Please use this identifier to cite or link to this item: http://buratest.brunel.ac.uk/handle/2438/8403
Title: Men and infant feeding: Perceptions of embarrassment, sexuality, and social conduct in white low-income British men
Authors: Henderson, L
McMillan, B
Green, JM
Renfrew, MJ
Keywords: Breastfeeding;Embarrassment;Focus groups;Media;Men;Risk;Sexuality
Issue Date: 2011
Publisher: Wiley-Blackwell
Citation: Birth: Issues in Perinatal Care, 38(1), 61 - 70, 2011
Abstract: Background:  The views of fathers have been shown to be important determinants of infant feeding decisions, but men’s perceptions of breastfeeding and formula feeding are rarely explored. Our objectives were to address this gap and examine cultural associations and beliefs concerning infant feeding practices among men. Methods:  Five focus groups were conducted with low-income men (n = 28) living in areas of social deprivation in Leeds, northeast of England, and low-income areas of Glasgow, west of Scotland. Participants were white British men, aged between 16 and 45 years, and included fathers, expectant fathers, and potential fathers. Results:  Overarching themes concerning sexuality, embarrassment, and social conduct were identified across all groups. Participants perceived breastfeeding as “natural” but problematic, whereas formula feeding was mainly considered as convenient and safe. Participants without direct experience of breastfeeding assumed that it involved excessive public exposure and attracted unwanted male attention. Underpinning these fears were strong cultural associations between breasts and sexuality and anxieties concerning appropriate gender roles. Conclusions:  In some communities few opportunities may occur to witness breastfeeding, and thus existing fears concerning the activity as attracting predatory male attention remain unchallenged. Perceptions of breastfeeding as a sexual activity and the dominant mass media emphasis on breasts as a sexual site may present additional obstacles to breastfeeding. Antenatal or perinatal education with men should address not only practical issues but also provide advice on tackling problems generated by wider sociocultural issues of sexuality and masculinity.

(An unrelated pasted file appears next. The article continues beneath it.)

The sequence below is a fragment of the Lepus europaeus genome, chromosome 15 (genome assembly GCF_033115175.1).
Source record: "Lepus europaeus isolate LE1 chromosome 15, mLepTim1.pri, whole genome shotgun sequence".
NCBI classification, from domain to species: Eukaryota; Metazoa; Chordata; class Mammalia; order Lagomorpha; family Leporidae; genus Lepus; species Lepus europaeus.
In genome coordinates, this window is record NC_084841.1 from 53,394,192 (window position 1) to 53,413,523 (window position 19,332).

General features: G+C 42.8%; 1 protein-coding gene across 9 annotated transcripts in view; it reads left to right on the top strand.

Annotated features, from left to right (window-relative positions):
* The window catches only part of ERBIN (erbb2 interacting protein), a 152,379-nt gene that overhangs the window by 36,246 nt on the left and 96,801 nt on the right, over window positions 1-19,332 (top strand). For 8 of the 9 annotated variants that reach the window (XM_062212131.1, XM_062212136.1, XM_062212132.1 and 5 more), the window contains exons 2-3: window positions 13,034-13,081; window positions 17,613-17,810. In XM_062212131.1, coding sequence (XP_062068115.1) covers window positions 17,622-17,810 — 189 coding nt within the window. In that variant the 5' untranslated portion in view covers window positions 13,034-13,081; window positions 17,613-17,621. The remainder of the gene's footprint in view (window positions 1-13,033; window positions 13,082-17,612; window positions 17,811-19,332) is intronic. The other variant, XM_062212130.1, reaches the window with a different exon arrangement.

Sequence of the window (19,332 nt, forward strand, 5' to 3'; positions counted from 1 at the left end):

Description: Copyright @ 2010 The Authors. This is the accepted version of the following article: Henderson, L., McMillan, B., Green, J. M. and Renfrew, M. J. (2011), Men and Infant Feeding: Perceptions of Embarrassment, Sexuality, and Social Conduct in White Low-Income British Men. Birth, 38: 61–70, which has been published in final form at http://onlinelibrary.wiley.com/doi/10.1111/j.1523-536X.2010.00442.x/abstract.
URI: onlinelibrary.wiley.com/doi/10.1111/j.1523-536X.2010.00442.x/abstract
http://bura.brunel.ac.uk/handle/2438/8403
DOI: http://dx.doi.org/10.1111/j.1523-536X.2010.00442.x
ISSN: 0730-7659
Appears in Collections:Sociology
Publications
Dept of Social Sciences Media and Communications Research Papers

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